13th-Feb-2006 02:44 am (UTC)
The trick with children's literature, for me anyway, is to find the ones that don't take themselves too seriously.

13th-Feb-2006 02:38 pm (UTC)
Humor is good sometimes, but in general I like books that take themselves seriously. I think my all-time favorite young adult book was The Giver.
13th-Feb-2006 10:01 pm (UTC)
Oh, I don't. There's nothing, to me, as ridiculous as stuff (books, art, people) that take them/itself too seriously. It doesn't necessarily have to do with humor, but just with lack of pomposity, ya know? Artists that have that kind of authenticity that comes from not trying to prove anything about themselves are the best in my opinion, which is why sometimes I can't stand certain latin authors who love to show just how scholarly they are. Don't get me wrong, I love knowledge, but not when it's used as a sword or a vanity mirror. They're kind-a like nouveau riche, but with "erudition"?

Thank you for the rec', I'll be sure to look it up.
13th-Feb-2006 11:31 pm (UTC)
I don't mind literary ambition or scholarly pretension--as long as the author can carry it off. Some of the best writers are the ones who have somehow worked to reimagine their craft (Toni Morrison comes to mind). On the other hand, I've seen all to often how mediocre writers becomes the ones with the most sales and name power. A lot of people can't handle true quality, so they support derivative garbage.
14th-Feb-2006 12:02 am (UTC)
Ambition is wonderful. Affected scholarly pretension? Not so much. I don't like to look at people's insecurities, or pimples, or slips, or panties or boxers for too long, specially if I don't know them well.

I would imagine that part of reimagining craft is goofing around. There's something really humble about true artistic geniuses, the way they sacrifice themselves for their art when art is nothing but play.

I don't know if it's that people can't handle true quality, or if it's that those who are in control of promotion and dispersion of the work constantly underestimate the average person.

If you're constantly told that "true quality" is out of your level, you begin to buy into the bullshit and accept what you’re supposed to like.

I guess part of it is that those who say they appreciate quality give themselves these wonderful attributes, as if somehow admiring something made one somehow worthy of admiration. I suppose enjoying beauty, artistry and quality is great (good for me!) but nothing that really marks anyone as superior.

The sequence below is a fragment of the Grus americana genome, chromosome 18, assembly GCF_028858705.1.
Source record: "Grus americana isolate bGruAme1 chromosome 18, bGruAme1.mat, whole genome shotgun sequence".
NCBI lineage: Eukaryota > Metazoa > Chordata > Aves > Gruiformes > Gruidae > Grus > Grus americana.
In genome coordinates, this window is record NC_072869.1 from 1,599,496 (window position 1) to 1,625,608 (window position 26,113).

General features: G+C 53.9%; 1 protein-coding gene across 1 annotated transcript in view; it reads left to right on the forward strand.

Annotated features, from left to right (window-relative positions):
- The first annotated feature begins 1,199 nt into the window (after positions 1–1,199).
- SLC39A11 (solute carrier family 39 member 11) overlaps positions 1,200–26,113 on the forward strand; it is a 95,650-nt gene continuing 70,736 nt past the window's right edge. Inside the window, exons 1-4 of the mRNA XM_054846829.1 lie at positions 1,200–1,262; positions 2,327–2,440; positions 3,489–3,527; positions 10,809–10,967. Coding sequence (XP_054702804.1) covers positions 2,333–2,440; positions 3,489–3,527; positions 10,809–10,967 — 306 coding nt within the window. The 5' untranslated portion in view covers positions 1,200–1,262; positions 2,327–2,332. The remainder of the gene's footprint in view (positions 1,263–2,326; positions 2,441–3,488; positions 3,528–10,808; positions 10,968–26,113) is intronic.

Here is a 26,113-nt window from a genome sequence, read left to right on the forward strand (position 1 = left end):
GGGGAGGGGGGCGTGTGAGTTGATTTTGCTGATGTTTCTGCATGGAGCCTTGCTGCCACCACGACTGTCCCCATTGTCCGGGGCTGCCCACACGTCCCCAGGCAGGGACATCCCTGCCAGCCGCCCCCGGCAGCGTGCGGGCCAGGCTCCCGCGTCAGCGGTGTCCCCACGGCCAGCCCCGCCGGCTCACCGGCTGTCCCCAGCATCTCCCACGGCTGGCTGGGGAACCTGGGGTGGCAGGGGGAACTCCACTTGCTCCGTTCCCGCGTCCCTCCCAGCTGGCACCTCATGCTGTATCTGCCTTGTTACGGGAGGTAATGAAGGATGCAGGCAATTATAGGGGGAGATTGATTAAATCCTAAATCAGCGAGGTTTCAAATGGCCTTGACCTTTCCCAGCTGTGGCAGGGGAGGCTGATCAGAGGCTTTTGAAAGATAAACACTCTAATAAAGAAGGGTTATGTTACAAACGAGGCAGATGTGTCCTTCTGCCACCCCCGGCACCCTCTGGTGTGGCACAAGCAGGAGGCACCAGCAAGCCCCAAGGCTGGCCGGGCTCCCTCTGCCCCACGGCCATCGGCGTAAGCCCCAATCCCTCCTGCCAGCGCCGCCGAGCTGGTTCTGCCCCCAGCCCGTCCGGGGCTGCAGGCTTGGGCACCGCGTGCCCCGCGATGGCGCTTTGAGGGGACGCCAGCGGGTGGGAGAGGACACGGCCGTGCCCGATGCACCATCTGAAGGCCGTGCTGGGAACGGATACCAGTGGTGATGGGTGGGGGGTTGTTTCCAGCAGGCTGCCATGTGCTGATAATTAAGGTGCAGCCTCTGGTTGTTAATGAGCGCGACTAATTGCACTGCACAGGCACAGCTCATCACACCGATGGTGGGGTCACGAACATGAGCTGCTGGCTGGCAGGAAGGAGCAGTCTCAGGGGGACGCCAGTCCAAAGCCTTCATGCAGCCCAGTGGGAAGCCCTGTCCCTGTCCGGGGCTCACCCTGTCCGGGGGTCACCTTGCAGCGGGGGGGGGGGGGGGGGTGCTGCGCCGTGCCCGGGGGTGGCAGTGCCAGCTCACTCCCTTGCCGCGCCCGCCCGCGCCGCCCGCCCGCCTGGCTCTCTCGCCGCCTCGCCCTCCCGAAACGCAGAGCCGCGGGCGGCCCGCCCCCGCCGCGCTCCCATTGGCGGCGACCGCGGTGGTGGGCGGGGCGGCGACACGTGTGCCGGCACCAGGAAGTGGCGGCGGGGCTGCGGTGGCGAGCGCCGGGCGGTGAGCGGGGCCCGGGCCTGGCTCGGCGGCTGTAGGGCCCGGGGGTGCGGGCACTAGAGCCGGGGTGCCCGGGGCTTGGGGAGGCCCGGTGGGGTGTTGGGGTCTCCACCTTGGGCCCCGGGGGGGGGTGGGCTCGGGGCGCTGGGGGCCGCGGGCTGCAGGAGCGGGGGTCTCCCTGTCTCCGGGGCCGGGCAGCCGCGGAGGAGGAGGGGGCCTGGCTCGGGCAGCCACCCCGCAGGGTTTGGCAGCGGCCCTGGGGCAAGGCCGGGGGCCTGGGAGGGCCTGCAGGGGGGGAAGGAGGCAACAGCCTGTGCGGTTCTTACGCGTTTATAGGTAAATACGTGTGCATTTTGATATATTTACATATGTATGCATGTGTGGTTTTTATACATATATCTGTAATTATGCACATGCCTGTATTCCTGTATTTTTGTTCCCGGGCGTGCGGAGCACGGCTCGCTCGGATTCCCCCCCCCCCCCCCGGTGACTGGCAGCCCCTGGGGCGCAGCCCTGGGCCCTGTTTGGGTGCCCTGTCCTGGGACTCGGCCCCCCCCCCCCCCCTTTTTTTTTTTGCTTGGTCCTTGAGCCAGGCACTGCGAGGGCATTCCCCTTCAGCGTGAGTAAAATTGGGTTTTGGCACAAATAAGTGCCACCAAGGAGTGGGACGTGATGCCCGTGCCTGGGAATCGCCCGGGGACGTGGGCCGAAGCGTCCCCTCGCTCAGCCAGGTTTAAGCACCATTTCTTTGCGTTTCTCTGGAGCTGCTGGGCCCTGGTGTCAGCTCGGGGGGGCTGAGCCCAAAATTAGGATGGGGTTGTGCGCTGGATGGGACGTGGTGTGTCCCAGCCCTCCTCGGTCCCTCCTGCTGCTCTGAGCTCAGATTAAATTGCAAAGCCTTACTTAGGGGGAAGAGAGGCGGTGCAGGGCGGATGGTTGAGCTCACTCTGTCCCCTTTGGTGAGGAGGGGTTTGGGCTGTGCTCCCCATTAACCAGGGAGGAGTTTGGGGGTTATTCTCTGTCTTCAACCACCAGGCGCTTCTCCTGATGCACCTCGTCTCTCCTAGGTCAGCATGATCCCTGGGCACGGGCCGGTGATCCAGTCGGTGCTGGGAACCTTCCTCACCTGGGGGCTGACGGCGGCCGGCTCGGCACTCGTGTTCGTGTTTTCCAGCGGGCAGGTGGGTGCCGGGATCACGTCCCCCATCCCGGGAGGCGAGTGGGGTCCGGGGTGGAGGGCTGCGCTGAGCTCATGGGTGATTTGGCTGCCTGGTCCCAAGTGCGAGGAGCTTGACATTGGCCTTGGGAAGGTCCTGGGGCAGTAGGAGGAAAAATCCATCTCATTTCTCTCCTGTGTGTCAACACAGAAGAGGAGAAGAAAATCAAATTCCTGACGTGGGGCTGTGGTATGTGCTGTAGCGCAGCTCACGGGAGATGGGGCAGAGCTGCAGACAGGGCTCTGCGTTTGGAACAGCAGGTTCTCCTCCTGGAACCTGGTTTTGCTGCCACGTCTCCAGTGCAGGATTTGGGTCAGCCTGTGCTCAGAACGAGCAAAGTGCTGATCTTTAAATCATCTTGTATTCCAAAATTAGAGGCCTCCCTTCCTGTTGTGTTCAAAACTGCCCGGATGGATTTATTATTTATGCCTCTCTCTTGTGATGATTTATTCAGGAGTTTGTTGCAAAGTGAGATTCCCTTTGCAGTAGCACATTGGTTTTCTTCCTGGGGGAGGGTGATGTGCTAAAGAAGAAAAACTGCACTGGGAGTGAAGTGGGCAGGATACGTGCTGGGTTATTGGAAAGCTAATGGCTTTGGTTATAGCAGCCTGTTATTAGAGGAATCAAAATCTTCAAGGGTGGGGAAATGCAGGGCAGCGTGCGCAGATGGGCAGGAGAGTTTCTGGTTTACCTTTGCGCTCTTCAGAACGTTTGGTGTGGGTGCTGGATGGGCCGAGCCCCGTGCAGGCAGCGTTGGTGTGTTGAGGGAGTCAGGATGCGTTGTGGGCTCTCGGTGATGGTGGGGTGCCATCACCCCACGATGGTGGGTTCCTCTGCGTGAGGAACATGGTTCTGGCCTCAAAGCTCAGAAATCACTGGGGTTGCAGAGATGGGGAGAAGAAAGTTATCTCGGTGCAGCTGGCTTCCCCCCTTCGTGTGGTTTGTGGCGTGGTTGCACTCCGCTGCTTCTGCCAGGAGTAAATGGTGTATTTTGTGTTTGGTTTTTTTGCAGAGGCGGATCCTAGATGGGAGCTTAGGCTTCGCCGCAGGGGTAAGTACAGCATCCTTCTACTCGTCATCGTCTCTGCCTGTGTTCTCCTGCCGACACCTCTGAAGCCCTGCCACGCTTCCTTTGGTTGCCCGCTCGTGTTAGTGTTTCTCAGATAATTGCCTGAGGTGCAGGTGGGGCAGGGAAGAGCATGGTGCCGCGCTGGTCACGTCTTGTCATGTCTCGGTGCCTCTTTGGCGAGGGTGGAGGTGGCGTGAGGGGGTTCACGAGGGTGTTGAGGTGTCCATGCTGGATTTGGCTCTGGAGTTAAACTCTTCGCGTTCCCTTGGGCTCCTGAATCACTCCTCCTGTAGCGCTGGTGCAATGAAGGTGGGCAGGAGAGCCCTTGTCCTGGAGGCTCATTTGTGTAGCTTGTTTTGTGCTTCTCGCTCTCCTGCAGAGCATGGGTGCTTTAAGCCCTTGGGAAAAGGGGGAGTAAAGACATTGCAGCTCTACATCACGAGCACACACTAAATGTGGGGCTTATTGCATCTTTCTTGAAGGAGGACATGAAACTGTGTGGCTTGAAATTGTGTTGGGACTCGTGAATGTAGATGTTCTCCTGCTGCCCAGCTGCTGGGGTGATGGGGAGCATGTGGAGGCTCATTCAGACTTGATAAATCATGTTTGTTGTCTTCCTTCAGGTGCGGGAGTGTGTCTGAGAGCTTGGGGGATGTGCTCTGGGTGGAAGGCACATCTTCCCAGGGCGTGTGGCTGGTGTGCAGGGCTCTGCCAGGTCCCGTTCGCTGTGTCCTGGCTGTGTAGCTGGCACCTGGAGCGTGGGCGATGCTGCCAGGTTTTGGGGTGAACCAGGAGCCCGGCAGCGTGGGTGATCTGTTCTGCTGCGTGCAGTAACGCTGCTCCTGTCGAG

Or at least I don't feel superior when I like something, just like I don't feel superior when I follow the rules, or I enjoy a particularly delicious food. I just think it's part of the normal order of things. Though maybe I should start patting myself in the back more often for it. Or maybe slap my own butt, kiss it, who knows.

14th-Feb-2006 12:11 am (UTC)
I would imagine that part of reimagining craft is goofing around.

It depends on the person. Toni Morrison is generally modest about her accomplishments; Jonathan Franzen is not (to say the least). But both have produced truly excellent work.

If you're constantly told that "true quality" is out of your level, you begin to buy into the bullshit and accept what you’re supposed to like.

I disagree. The problem to my mind is that too many people mistake derivative garbage for quality. Look at the popularity of The Da Vinci Code and Harry Potter, for example. Both crap in all respects, the first advancing fake history, the second ripped from a bunch of other better writers. Yet millions of people who obviously do not have the experience to know better will burn you at the stake for pointing this out.

I guess part of it is that those who say they appreciate quality give themselves these wonderful attributes, as if somehow admiring something made one somehow worthy of admiration.

That again depends on the person. If they're right (if their arguments are supportable), then their opinions are worthy of admiration. Americans like to say that it's a free country so everyone's entitled to their opinion, but certain things are not a matter of opinion. Sometimes you're just wrong.
14th-Feb-2006 12:33 am (UTC) - I totally totally rock because I like Godiva.
It depends on the person. Toni Morrison is generally modest about her accomplishments; Jonathan Franzen is not (to say the least). But both have produced truly excellent work.

I suppose you're right, I'll just admire the one and poke good-humored fun at the other.

Yet millions of people who obviously do not have the experience to know better will burn you at the stake for pointing this out.

Exactly, if only they could experience more.

Americans like to say that it's a free country so everyone's entitled to their opinion, but certain things are not a matter of opinion. Sometimes you're just wrong.

Oh, I agree. For some reason people mistake Democracy for the acceptance of all ideas as equally valid, which is dog tripe. However, being right doesn't always makes you worthy of admiration, sometimes it makes you the object of ridicule if you're both right and petty.